The makeup of the population of our country is always changing. We are seeing the last survivors of the "Great Generation" pass away, the aging of the Baby Boomers, and the rise of the Millenials. Each generation has its own tendencies of beliefs and life style.
In The Next America, Paul Taylor and the Pew Research Center give us an updated picture of how America is changing and the potential implications politically and economically.
With the current Presidential election, most of us are aware that there are stark differences in political philosophy in our country. Taylor points out that our population has shifted dramatically even since President Obama was first elected in 2008. Minorities are a growing share of the population. The new generation just becoming eligible to vote is more liberal in general in its views and more accepting of LGBT people. The population is also becoming more secular and has less religious affiliation. These trends seem to favor growth of the Democratic party, and the Republican party possibly becoming irrelevent without a change in its platform.
One thing that is striking in studying the book is the important role that immigration plays in our economy. Our birth rate for families has dropped dramatically. This is consistent with other developing nations of the world. The population of the United States has continued to grow principally because of immigration. Most of us know that Social Security depends on the presently-working generation contibuting to sustain the retirement payments to the retired generation. We depend heavily on immigrants to sustain that system.
Life expectancy in the United States continues to become longer. The life expectancy of an American baby born today is 78.7 years, compared to 75.4 years 20 years ago. The number of people age 100 or older has increased from about 25,000 20 years ago to 50,000 today, and is expected to be about 500,000 by the middle of the 21st century. With this increase in life expectancy comes a change in what we consider "old" and the expected quality of life for American seniors. Some scientists believe we may eventually be able to extend human life indefinitely. Americans are working longer, creating competition for Millenials who are finding it hard to find entry-level jobs.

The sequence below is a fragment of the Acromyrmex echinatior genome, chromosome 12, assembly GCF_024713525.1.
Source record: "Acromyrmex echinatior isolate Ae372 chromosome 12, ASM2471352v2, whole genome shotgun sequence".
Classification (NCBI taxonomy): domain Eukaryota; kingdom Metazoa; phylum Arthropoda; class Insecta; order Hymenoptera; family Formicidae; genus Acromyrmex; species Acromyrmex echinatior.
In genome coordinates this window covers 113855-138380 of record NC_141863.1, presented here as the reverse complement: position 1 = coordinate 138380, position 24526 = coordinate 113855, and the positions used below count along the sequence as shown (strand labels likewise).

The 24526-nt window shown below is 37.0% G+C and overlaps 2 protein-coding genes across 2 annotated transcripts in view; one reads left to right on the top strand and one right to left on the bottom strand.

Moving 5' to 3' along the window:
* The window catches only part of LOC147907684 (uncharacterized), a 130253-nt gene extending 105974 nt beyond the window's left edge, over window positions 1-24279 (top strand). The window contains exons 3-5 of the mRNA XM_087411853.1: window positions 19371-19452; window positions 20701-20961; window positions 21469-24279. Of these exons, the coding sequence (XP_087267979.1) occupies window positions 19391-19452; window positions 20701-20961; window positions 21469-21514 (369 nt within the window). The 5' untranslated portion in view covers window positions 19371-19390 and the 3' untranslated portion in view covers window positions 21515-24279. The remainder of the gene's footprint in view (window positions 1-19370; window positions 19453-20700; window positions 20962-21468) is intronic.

Marriage is declining as the normal family unit in our country, and is becoming viewed as a luxury to be enjoyed by the wealthy. Today, only 18% of adults age 18 to 29 are married, compared with 59% in 1960. The median age of marriage has increased six years during the last 50 years. In 1960, the marriage rate was 76% for college graduates and 72% for those with a high school diploma or less. In 2013, the rates were 63% and 45%.
These are just a few highlights of trends explained in The Next America. To understand current political and economic trends, I highly recommend that you get a copy and study it.
Buy it on Amazon: The Next America: Boomers, Millennials, and the Looming Generational Showdown.
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